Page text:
Camping in Culebra, Puerto Rico


dsc_1154For those of us on a budget, camping is the only accommodation option in Culebra, Puerto Rico. The one and only government run camp ground is located right on beautiful Playa Flamenco, which is exactly where you’ll want to spend your days anyway. Camping in Culebra can be an exercise in frustration for those of you without a vehicle, but you can get by if you’re made of pretty stern stuff.

Hours

The Playa Flamenco Campground is officially run by the government of Puerto Rico. Posted office hours are 7:00 a.m. to 7:00 p.m. During our stay, we quickly found that campground hours are subject to island time. Upon arrival at the campground, we found the office to be deserted at about 6:30 p.m. Not to worry. If this should happen to you, pitch your tent and be prepared for someone to wake you up at about 6:00 a.m. to get you checked in.

Dining

As I mentioned before, there is a row of dilapidated kiosks (that are in the process of being rehoused) at the entrance of the campground. The proprietors show up when the mood strikes, so dining on the beach (especially during the early part of the week) may not be possible without self-catering. The mango juice is outstanding, as are the chicken kebabs. I would avoid the burgers and hotdogs at the last stall. The Pina Coladas made beachside are rum-free, as it is illegal to sell alcohol on a Blue Flag beach. Buy your own pint (or gallon or whatever quantity you need) in town and DIY. I really recommend sampling the Don Q rum for those of you who are looking to drink like the locals. Be careful, though! The kiosks close shop fairly early in the day. You should plan on cooking in one of the designated grills or taking a taxi in to town for dinner. There are no restaurants or shops within walking distance of Playa Flamenco.

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Campsites

The campsites are split in to designated sections. We were advised to camp in Section A, as it was closest to the office, well lit and “the safest.” I did not at any point feel unsafe while camping at Playa Flamenco, and kind of wish we would have struck out to the more remote and quieter sections. Noise was a serious problem in the camping areas. We heard several theories on the topic, including that we were visiting during a busy time for college students and that it’s just always loud because there is noone around to stop the noise. If you’re a light sleeper, take your earplugs and camp as far away as possible from other people.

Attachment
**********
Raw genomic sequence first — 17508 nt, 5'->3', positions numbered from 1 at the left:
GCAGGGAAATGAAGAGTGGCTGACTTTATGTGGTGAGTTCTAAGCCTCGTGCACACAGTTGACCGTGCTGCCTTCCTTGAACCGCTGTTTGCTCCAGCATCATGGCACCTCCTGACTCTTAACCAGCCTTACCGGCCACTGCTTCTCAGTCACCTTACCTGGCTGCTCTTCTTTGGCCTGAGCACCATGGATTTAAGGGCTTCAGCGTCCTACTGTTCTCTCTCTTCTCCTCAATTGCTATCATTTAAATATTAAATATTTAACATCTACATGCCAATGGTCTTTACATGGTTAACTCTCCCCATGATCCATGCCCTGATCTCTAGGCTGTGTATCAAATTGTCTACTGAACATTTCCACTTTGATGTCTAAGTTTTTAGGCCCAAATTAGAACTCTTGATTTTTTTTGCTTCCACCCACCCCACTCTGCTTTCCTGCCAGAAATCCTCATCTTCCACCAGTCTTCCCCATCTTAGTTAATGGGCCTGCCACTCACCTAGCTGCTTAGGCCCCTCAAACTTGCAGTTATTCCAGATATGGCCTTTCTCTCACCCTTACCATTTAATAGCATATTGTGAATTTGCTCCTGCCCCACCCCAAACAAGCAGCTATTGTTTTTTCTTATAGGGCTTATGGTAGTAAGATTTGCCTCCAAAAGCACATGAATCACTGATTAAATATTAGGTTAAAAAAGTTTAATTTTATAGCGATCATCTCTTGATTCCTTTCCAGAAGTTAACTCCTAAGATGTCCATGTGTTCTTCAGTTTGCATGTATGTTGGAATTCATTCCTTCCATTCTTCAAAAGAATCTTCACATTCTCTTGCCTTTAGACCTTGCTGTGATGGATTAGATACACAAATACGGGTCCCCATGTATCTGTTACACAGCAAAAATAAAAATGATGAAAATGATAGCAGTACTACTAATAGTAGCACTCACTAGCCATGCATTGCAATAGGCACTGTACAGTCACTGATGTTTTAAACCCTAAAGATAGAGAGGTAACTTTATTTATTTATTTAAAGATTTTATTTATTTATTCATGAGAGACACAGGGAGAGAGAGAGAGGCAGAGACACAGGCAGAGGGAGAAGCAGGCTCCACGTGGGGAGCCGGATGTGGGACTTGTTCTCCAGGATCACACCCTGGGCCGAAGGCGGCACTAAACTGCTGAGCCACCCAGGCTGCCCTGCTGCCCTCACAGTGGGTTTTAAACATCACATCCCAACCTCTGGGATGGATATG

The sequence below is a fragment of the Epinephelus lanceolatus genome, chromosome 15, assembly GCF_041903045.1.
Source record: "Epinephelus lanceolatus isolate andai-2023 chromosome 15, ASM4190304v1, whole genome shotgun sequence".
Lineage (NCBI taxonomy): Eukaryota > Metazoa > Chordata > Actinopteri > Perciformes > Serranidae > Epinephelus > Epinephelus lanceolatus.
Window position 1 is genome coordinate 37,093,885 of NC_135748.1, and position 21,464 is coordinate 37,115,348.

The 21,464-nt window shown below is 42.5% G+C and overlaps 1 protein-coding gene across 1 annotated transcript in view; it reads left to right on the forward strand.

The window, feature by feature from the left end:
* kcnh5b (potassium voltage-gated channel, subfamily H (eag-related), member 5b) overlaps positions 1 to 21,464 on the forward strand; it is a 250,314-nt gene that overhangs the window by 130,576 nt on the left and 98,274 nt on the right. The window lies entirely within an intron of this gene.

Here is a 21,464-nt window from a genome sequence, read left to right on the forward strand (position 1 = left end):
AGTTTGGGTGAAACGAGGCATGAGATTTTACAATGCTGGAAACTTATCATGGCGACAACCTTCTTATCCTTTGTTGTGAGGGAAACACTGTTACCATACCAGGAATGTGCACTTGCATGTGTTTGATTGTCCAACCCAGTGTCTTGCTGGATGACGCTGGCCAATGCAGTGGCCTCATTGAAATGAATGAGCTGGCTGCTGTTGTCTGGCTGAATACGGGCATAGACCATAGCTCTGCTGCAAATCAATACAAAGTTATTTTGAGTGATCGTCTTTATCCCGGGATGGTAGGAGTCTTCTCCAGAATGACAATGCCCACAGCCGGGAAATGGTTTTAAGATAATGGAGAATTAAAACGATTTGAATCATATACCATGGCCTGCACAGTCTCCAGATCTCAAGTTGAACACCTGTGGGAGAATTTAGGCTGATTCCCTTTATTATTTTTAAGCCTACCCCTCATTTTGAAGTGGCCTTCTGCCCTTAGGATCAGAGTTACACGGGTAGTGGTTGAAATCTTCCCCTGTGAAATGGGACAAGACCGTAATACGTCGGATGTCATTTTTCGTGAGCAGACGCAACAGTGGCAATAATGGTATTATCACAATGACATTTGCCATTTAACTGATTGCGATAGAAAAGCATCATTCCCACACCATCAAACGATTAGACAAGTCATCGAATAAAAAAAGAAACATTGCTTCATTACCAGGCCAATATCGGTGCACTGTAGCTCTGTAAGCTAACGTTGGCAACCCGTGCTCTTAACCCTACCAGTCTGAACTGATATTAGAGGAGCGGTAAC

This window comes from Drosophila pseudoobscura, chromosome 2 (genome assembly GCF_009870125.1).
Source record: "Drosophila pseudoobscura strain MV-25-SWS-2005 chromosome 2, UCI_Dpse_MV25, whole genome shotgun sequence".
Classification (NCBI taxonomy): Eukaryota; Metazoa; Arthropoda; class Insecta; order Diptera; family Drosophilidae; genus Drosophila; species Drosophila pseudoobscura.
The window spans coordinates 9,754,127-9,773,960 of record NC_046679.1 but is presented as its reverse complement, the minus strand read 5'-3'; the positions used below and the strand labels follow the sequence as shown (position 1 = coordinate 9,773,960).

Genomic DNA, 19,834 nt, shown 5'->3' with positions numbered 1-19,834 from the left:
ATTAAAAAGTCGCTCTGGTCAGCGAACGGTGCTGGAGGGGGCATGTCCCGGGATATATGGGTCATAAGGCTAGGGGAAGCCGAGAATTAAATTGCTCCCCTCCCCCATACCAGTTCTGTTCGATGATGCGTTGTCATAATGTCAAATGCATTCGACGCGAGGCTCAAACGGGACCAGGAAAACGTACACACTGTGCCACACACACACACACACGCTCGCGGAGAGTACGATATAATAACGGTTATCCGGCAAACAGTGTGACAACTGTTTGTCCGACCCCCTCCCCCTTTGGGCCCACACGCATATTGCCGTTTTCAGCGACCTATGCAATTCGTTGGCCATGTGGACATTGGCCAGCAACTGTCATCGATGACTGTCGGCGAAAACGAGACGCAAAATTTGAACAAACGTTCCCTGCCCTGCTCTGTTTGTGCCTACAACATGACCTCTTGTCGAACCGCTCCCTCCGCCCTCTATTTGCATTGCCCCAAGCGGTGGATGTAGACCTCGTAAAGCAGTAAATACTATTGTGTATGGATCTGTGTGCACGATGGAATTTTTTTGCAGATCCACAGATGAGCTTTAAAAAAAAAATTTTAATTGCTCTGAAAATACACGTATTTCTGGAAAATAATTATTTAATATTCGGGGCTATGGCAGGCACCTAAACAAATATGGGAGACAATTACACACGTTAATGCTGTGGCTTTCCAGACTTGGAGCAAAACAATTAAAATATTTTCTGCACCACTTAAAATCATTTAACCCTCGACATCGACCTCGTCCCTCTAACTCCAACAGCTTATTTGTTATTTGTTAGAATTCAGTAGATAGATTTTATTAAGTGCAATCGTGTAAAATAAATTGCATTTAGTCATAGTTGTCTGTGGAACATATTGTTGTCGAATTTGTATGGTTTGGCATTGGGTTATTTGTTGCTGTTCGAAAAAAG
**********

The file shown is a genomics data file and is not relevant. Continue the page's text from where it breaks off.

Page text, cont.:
Transportation

Playa Flamenco Campground is fairly remote. If you don’t have a vehicle, you’ll have to depend on either the shuttles that run between the beach and Dewey or private taxis. The shuttles run quite frequently during the day, but stop around sundown. After hours, you can check the list of taxi drivers, including Miguelito at (787) 473-2594. Shuttles and taxis are reasonably priced. You should never pay more than $3 or $4, with the exception of early morning pick-up’s which are $5.

Facilities

This is probably the best part. There are regular flush toilets found in the campground. TP supplies tend to run low, so it wouldn’t kill you to take your own. But the showers, oh…the showers. The showers at Playa Flamenco Campground are like practice ground for the television show fear factor. During the dry season, the outdoor showers (and the only showers in the park are outdoor) are absolutely covered with bees. You’ll get bees in you shampoo, bees on your shoes, and the occasional bee on your body. Your showers in Culebra will definitely be unforgettable.